The Little Things

It’s a long way to Tipperary…

Saturday Sep 6, 2014 around 6:00 am Indian Standard Time

As Air India 952 touched down at the Rajiv Gandhi International Airport from Dubai, I felt relieved. Less than 24 hours ago I was sitting at the Gate in Orlando in a Delta 757 that was already 75 minutes delayed. Another 30 mins and I’d have missed my Atlanta – Dubai connection and cut short my 7 day visit by a day.

It has been nearly 20 years since I flew Air India. I had decent memories of my last AI flight, back in 1995 when I flew from JFK-HYD. Food was decent. Times were kept. A pretty flight attendant sitting in the jump seat in front of us giving us a run down of how desi passengers were mostly to blame for Air India’s reputation (“they don’t use the button to call us, some people try to touch us, they don’t flush toilets, they get drunk”). When they announced boarding at Gate C2 in Dubai, I expected them to call the Executive Class passengers in first. Given there were only about 20 Business Class seats on the A320 I was hoping for an easy boarding. Instead, they called for everyone to board. The typical desi frenzy broke out. Everybody trying to rush into the aircraft. That’s when you get the first taste of systematic chaos that is India. Fortunately I found my way in before most others. The moment they saw 2A on the boarding pass the gate agent smiled, and said “you can go in sir”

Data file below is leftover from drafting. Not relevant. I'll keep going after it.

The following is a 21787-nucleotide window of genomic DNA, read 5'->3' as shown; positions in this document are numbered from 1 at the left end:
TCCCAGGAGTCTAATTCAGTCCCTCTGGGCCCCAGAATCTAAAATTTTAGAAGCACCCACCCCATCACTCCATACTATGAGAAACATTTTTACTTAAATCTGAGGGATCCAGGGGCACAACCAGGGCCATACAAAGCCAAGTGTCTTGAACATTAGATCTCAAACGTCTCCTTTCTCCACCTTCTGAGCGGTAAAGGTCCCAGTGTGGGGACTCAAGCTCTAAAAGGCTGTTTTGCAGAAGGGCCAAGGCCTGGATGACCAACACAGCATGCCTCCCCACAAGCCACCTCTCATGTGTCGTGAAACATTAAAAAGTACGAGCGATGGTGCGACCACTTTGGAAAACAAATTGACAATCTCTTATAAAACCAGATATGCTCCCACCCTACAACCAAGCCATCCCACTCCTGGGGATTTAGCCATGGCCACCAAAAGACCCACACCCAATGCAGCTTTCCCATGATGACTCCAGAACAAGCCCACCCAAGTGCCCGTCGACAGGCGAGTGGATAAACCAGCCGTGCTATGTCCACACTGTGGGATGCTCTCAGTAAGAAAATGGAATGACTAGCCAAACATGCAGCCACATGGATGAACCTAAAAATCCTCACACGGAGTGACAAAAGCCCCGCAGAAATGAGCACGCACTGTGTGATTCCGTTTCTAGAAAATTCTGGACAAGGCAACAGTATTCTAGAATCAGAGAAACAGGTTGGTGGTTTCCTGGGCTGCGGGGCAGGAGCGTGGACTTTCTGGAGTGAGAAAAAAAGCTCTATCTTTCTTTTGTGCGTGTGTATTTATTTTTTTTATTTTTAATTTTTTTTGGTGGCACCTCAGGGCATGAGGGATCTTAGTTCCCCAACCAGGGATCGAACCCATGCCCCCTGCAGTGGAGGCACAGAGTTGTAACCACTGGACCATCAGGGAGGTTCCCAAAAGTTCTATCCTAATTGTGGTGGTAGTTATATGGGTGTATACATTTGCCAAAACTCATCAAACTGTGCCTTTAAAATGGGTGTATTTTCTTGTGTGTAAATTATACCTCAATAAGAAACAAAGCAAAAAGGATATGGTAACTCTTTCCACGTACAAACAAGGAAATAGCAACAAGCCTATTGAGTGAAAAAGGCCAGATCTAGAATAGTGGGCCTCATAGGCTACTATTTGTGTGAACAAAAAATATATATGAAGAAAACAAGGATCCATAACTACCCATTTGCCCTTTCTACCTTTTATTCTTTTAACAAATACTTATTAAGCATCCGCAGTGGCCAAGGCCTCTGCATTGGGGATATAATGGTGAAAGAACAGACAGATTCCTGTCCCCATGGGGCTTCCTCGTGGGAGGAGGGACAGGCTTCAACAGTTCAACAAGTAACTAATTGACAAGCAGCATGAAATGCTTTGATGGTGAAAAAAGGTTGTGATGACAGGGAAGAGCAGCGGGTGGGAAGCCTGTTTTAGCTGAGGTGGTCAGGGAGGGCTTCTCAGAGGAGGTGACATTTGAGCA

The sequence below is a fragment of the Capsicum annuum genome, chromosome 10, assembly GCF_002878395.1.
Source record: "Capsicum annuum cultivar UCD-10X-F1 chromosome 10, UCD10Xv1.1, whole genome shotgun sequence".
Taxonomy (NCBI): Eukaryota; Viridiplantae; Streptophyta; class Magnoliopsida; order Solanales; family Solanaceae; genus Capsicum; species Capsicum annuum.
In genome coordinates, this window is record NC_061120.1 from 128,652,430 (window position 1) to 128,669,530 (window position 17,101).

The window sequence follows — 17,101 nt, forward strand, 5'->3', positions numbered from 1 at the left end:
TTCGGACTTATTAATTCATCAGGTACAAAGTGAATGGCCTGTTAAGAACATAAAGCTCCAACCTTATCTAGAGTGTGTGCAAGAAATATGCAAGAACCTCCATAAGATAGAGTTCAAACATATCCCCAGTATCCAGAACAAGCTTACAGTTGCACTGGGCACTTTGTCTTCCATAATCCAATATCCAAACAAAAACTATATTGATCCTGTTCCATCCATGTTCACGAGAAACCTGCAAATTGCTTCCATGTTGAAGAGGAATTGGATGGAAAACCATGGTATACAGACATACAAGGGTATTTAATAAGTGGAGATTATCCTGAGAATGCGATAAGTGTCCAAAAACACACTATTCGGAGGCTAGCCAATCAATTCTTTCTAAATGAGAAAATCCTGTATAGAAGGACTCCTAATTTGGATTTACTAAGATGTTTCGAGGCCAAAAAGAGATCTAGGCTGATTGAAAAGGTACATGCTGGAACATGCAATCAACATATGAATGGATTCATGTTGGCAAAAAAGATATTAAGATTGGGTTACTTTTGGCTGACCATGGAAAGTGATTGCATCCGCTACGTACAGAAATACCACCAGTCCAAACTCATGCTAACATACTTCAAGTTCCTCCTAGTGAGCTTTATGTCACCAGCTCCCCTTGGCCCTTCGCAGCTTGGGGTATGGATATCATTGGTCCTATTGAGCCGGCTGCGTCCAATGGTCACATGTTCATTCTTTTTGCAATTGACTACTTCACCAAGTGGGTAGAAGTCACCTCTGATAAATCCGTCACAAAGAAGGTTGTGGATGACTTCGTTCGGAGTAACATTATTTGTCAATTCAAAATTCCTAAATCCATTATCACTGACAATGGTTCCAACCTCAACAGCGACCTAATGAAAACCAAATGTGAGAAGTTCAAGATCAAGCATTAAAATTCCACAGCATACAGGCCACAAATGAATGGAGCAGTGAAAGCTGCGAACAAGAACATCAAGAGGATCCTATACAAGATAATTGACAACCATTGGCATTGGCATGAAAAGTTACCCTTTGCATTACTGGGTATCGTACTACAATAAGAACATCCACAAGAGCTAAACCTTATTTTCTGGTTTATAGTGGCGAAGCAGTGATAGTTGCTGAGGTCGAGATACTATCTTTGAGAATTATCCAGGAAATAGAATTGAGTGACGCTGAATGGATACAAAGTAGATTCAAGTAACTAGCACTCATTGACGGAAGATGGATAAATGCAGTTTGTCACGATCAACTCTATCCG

3 passengers in the Executive Class. Yes – 3. The portly Flight Attendant was pleasantly surprised when I wished him on entering the aircraft. He barely managed to mumble back “Good Morning”. I expected to be asked “Can I get something to drink?” immediately after sitting. Instead, they allowed about 50 passengers before the young man came and asked “Will you eat dinner sir? We have veg and non-veg” After confirming he meant after take off, I chose the orange juice from his tray of drinks.

Boarding door closed at 12:50am. Wow, on time departure! Clearly I was in luck! As we taxied towards takeoff, a lady FA walked around making sure we all had our seat belts strapped on. She has got to be the most unpleasant FA ever. She actually had a frown on her face. Sort of like “why the heck are you on my plane?” Once she figured I was from the US her expression and demeanor both changed. She became more respectful and actually managed to smile on a couple of occasions. Uncle Sam’s charm is universal!